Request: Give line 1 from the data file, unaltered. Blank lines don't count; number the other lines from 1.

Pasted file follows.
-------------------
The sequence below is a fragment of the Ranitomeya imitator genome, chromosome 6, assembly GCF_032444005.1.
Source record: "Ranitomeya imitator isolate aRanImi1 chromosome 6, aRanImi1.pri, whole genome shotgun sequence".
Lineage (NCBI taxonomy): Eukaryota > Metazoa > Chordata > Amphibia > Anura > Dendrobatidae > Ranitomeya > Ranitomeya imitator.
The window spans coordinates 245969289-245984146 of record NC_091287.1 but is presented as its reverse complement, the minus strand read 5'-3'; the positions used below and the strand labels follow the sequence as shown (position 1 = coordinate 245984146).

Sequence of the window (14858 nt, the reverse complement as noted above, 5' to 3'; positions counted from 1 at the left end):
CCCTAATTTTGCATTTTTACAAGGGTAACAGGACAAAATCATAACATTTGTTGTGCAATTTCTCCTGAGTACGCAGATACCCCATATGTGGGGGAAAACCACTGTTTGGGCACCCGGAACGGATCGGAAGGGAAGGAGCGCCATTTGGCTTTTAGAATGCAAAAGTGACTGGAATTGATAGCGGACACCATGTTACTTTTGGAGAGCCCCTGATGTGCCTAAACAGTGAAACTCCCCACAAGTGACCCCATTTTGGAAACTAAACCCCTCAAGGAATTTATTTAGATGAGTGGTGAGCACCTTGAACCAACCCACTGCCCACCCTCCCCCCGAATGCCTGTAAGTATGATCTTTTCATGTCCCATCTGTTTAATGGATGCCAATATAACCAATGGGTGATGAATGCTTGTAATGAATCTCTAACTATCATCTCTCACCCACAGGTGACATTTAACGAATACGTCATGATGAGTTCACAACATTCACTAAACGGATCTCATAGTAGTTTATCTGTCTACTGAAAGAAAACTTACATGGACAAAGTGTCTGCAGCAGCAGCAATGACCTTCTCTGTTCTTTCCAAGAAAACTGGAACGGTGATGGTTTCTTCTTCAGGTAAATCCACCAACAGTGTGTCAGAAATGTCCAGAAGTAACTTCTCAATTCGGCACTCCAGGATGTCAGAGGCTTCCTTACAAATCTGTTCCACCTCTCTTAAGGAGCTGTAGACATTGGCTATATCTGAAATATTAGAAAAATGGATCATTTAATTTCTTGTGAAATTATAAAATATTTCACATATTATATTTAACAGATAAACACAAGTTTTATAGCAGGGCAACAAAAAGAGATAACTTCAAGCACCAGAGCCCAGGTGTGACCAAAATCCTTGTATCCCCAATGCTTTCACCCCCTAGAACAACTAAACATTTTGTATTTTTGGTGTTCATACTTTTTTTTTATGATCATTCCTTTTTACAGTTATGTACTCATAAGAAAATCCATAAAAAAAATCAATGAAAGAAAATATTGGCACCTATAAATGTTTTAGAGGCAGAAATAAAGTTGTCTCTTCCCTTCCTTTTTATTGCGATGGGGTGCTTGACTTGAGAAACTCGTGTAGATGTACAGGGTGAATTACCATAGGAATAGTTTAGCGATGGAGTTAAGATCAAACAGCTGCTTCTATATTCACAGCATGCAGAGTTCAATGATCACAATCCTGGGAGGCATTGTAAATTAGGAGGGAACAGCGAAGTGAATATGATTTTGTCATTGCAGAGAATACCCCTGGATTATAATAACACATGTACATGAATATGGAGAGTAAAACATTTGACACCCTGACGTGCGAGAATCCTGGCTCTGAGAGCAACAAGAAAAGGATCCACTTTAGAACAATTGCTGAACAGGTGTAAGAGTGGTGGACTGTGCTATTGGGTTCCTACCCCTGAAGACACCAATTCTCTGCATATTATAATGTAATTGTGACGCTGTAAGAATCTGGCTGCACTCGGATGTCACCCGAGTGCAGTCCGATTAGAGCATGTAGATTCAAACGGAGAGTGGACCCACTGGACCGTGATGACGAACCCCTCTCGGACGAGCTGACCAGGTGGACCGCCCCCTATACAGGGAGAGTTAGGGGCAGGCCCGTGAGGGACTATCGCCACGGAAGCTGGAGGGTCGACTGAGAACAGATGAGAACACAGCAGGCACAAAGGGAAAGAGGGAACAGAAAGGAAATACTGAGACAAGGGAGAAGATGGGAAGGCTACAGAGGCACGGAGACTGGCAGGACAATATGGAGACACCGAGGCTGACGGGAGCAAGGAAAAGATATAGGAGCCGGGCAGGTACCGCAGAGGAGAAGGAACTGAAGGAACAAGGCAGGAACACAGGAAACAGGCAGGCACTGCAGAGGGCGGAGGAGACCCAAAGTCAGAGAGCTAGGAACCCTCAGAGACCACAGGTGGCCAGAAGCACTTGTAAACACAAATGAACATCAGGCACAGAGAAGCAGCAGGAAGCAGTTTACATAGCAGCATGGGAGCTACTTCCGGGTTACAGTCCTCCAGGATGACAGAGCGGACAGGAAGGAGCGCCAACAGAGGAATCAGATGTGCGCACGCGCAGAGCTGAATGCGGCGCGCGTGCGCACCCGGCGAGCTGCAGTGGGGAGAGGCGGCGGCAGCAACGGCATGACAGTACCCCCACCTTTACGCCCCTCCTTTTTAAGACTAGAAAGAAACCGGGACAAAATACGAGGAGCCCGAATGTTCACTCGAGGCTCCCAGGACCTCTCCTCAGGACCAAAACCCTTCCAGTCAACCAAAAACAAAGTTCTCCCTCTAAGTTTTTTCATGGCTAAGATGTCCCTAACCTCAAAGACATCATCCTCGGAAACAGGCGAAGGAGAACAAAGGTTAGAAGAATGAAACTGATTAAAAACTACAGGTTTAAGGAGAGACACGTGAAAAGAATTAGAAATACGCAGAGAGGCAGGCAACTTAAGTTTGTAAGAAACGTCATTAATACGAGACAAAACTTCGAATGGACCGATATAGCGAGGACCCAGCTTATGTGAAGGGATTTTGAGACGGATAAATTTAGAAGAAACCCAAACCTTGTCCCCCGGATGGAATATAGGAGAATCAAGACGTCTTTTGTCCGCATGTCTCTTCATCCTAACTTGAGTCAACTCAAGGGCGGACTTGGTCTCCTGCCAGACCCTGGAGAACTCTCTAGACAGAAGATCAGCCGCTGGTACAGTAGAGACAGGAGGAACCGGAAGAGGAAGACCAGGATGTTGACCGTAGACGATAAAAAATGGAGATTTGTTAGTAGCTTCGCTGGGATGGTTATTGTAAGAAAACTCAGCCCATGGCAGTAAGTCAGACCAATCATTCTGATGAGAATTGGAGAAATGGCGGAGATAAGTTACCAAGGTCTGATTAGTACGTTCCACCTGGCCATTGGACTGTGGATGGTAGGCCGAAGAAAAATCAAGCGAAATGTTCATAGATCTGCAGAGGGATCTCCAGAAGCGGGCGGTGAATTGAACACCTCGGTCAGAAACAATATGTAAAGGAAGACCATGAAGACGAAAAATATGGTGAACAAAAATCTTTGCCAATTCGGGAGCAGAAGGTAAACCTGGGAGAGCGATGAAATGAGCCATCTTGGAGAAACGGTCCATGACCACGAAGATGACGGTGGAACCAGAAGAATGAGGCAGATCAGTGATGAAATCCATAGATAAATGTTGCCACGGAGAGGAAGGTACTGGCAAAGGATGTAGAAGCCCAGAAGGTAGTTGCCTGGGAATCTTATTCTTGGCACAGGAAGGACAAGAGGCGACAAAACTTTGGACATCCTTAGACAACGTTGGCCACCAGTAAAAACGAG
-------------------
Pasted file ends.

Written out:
The sequence below is a fragment of the Ranitomeya imitator genome, chromosome 6, assembly GCF_032444005.1.